Legendary Jewish drummer Hal Blaine dies at 90

Blaine, dubbed 'the most recorded drummer in history,' dies of natural causes at his home in Palm Desert, California.

Marcy Oster, JTA,

Drums
Drums
Reuters

In the 1960s and ’70s, music lovers would likely be digging the drumming of Hal Blaine when they listened to a No. 1 hit.

Blaine, who died Monday, played on 40 of them in those decades as a member of the Wrecking Crew, a Los Angeles-based collective of session musicians.

Some of those hits: The Ronettes’ “Be My Baby,” Elvis Presley’s “Can’t Help Falling in Love,” Frank Sinatra’s “Strangers in the Night,” the Beach Boys’ “Good Vibrations,” Simon and Garfunkel’s “The Boxer” and the Byrds’ cover of “Mr. Tambourine Man.”

On hearing of his death, Brian Wilson of the Beach Boys called him “the greatest drummer ever,” The Associated Press reported.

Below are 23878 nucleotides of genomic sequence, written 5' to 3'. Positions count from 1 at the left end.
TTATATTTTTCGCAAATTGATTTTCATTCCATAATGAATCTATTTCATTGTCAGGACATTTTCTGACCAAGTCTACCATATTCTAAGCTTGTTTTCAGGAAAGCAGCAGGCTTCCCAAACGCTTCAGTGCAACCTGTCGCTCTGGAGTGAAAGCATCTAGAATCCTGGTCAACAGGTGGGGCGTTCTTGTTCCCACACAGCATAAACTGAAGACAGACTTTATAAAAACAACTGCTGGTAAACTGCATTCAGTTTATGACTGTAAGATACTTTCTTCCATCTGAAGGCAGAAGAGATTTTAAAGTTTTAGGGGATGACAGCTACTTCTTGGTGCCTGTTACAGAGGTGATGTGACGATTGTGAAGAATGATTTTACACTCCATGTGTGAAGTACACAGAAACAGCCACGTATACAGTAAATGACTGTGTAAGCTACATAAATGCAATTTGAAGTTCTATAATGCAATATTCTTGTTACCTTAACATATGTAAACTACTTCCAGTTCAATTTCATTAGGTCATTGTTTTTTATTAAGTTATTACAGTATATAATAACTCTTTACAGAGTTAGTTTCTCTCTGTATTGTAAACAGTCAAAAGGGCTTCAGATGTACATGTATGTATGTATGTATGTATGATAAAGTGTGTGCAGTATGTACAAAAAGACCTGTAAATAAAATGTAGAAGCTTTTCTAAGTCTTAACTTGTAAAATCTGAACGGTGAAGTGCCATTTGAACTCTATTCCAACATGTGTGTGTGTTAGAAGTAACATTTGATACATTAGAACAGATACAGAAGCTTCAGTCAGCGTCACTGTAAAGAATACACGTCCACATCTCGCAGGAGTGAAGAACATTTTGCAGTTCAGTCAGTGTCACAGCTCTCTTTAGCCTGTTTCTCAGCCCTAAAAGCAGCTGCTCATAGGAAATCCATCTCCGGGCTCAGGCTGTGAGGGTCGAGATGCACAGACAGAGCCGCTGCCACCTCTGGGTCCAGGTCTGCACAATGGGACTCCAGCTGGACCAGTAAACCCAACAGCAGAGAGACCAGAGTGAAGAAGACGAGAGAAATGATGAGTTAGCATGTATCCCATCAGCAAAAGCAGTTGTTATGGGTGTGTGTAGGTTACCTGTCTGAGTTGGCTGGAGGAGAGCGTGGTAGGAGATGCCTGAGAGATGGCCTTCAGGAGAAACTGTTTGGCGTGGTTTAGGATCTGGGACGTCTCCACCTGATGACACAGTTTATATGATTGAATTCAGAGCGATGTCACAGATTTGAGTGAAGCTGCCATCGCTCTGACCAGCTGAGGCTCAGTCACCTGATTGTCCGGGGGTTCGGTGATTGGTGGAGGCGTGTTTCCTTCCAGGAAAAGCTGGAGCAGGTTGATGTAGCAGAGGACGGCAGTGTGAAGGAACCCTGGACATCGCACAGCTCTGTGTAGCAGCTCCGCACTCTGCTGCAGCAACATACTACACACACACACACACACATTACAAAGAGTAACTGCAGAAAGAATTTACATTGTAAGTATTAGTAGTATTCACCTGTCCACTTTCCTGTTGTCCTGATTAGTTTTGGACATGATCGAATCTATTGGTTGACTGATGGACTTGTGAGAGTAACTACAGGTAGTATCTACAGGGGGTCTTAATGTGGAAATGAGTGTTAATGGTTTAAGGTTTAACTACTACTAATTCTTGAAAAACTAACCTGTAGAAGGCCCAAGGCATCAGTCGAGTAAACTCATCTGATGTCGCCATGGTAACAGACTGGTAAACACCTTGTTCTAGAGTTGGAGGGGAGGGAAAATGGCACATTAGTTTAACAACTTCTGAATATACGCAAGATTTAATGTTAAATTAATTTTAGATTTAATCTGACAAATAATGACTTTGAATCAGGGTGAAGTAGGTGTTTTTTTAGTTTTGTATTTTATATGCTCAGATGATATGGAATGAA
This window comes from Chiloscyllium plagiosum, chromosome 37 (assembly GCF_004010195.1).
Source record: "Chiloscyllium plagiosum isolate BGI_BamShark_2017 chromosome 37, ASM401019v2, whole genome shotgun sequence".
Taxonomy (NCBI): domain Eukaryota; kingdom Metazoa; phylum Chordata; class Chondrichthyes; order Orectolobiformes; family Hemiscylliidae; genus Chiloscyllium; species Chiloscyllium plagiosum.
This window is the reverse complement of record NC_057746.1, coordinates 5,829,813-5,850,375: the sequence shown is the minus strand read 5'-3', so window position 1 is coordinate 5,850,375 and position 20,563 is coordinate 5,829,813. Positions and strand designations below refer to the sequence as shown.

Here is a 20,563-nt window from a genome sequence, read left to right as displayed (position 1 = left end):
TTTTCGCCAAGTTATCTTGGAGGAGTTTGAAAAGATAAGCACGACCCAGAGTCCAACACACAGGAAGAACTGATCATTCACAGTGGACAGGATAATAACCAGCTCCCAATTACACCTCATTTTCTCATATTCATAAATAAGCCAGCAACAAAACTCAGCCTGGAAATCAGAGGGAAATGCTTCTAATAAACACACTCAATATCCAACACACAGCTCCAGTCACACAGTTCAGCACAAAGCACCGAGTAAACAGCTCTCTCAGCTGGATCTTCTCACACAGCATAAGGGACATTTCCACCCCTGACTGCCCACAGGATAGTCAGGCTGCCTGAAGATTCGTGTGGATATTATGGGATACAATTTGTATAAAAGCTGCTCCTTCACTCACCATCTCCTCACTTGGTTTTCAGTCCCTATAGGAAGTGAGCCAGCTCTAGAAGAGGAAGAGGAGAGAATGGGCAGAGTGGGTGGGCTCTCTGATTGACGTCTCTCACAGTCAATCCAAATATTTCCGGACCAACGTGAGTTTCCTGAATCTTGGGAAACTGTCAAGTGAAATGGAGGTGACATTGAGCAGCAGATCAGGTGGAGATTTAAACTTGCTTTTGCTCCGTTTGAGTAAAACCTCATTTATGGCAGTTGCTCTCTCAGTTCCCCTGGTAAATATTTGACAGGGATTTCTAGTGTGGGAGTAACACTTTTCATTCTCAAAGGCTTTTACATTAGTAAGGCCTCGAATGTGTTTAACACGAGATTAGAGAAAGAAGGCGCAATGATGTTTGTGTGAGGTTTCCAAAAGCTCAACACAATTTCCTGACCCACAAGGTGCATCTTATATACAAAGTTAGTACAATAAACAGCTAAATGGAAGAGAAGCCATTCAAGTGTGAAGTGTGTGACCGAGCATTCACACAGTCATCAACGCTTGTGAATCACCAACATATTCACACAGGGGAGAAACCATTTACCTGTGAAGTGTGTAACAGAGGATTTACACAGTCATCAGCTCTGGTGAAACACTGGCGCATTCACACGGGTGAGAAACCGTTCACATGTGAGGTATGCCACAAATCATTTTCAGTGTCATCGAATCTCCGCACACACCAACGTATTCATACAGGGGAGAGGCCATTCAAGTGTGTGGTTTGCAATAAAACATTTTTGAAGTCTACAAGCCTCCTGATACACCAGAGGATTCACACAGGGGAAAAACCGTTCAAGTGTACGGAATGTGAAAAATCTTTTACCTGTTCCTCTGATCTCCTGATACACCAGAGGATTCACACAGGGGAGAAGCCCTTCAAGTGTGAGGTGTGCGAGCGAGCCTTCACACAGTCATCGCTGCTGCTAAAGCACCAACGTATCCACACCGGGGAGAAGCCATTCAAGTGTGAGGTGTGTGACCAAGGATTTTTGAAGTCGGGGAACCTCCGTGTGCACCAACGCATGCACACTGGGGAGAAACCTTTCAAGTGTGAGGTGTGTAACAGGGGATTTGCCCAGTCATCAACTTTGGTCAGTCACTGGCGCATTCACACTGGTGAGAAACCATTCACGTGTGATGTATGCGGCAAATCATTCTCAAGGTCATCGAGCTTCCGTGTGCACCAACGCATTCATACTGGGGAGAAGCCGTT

Blaine died of natural causes at his home in Palm Desert, California, The Associated Press reported

The Rock and Roll Hall of Fame, which inducted him in 2000, called Blaine “the most recorded drummer in history.” He also was awarded a Grammy Lifetime Achievement Award last year.

He was born Harold Simon Belsky in Holyoke, Massachusetts, to Jewish immigrant parents from Russia. He called the community “a small Polish capital, loaded with immigrant Poles and Jews from all over Europe,” the AP reported, quoting a 1990 autobiography. When he was 7, his family moved to an all-Jewish neighborhood in Hartford, Connecticut, and at 11 Blaine attended Hebrew school and then celebrated his bar mitzvah.

He dropped out of high school in San Bernadino, California, at 16 and served in a military band in Korea.

Blaine is survived by a daughter and seven grandchildren.




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